While T. Rowe Price has established itself as a powerhouse in the U.S., that status has not yet fully translated to its international side, which has undergone a major transformation during the past decade. In 2000, T. Rowe Price assumed full control of its joint venture with U.K.-based Robert Fleming Holdings, the operation behind its international funds since 1979. T. Rowe has spent the past 10 years gradually building out its global team, which has grown from a handful of analysts in 2000 to more than 40 today. There were some growing pains in the early years, but its foreign operations are now more established, with 10 offices outside the U.S. The firm has improved its technology platform to foster better communication among investment professionals worldwide.
There are some bright spots in T. Rowe Price's overseas lineup, among them Justin Thomson's International Discovery
and Gonzalo Pangaro's T. Rowe Price Emerging Markets Stock
. And T. Rowe Price took steps to fix a weak spot on its foreign roster, moving proven manager Bob Smith of Growth Stock
to middling International Stock
in 2007. But there are signs the international bench is still not fully established. In July 2010, Jonathan Matthews, an energy analyst who joined the firm in 2008 and had no prior experience running a diversified fund, took over International Growth & Income
(previous manager Raymond Mills still runs Overseas Stock
). It makes sense that there are some unfamiliar faces given the relative newness of T. Rowe's international team. However, it's hard to have confidence in an unproven manager right out of the gates, especially one who hasn't been at T. Rowe for long.
The bigger question pertains to how the firm will grow its global investing operation from here. It launched Global Large-Cap Stock in 2008, Global Infrastructure in 2010, and two institutional global funds in 2010, and it wouldn't be surprising to see more in the future. New global funds could mean more unproven managers at the helm. T. Rowe Price built up its international team in a reasonable fashion, but the next several years will be the true test of its success.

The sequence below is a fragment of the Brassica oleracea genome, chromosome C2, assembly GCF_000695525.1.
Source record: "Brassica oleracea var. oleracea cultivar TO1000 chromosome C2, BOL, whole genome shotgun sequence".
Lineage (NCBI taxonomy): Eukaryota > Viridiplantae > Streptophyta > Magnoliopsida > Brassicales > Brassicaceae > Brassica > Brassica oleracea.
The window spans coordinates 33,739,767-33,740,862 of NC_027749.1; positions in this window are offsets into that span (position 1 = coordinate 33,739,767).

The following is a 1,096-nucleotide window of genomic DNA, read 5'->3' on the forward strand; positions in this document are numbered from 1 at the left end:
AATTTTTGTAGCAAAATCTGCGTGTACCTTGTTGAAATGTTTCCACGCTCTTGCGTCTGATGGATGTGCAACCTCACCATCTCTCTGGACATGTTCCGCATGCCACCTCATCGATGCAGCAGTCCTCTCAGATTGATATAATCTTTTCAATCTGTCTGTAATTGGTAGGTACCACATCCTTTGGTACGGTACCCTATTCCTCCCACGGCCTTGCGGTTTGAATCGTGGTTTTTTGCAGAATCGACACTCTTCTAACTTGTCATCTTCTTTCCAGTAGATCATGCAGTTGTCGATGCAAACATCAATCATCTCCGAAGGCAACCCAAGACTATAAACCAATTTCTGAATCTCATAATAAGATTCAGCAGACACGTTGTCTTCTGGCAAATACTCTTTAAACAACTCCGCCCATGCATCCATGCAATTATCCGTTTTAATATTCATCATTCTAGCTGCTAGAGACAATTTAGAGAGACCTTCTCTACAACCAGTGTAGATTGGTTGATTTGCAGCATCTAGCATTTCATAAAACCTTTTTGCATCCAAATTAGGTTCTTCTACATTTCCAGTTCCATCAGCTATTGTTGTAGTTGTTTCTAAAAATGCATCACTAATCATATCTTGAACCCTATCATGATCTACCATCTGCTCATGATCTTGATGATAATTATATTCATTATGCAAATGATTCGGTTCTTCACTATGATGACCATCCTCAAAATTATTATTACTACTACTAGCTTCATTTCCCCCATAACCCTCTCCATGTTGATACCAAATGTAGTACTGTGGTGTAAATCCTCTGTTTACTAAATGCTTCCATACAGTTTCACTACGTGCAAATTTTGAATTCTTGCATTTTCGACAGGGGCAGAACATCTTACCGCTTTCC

In T. Rowe's defense, it's not in the firm's nature to haphazardly roll out a bunch of new funds. Rather, the firm approaches its fund lineup with the same deliberate tack of its investment process, preferring to thoroughly research new ideas before making decisions. For example, the target-date funds added inflation protection and real assets components to its funds in mid-2010--later than some of its competitors, but allowing time for internal research to determine their necessity. Other launches during the past few years have included funds that fit nicely into investors' portfolios, including US Large-Cap Core and the well-diversified Strategic Income
While T. Rowe's thoughtful approach to its fund lineup is notable, asset growth is something to keep an eye on. T. Rowe typically has done a good job closing funds with burgeoning asset bases (most recently Mid-Cap Growth
and Mid-Cap Value
), but some of its small-cap funds, including New Horizons, Small-Cap Stock
, and Small-Cap Value
, are among the biggest in their categories. The managers have adeptly handled heavy bases thus far, but the real concern is how T. Rowe's fast-growing target-date funds will impact them (all three funds are represented in the lineup). Target-date funds accounted for 21% of the firm's mutual fund assets as of Sept. 30, 2010, and continue gaining in popularity. Even though the small-cap funds don't play a major role in the lineup, the situation bears watching.
Ultimately, it's hard to argue with the consistency T. Rowe Price has shown through the years. It came out on top of a Morningstar study of the 30 largest fund companies, which considered metrics such as performance, manager ownership, manager retention, and average manager tenure. And the firm has kept investors at the forefront despite its status as a publicly traded company. Managers write detailed shareholder letters discussing specific portfolio holdings--both winners and losers--and T. Rowe's website is among the best out there, promoting investor education. T. Rowe Price's stability should continue working to investors' advantage.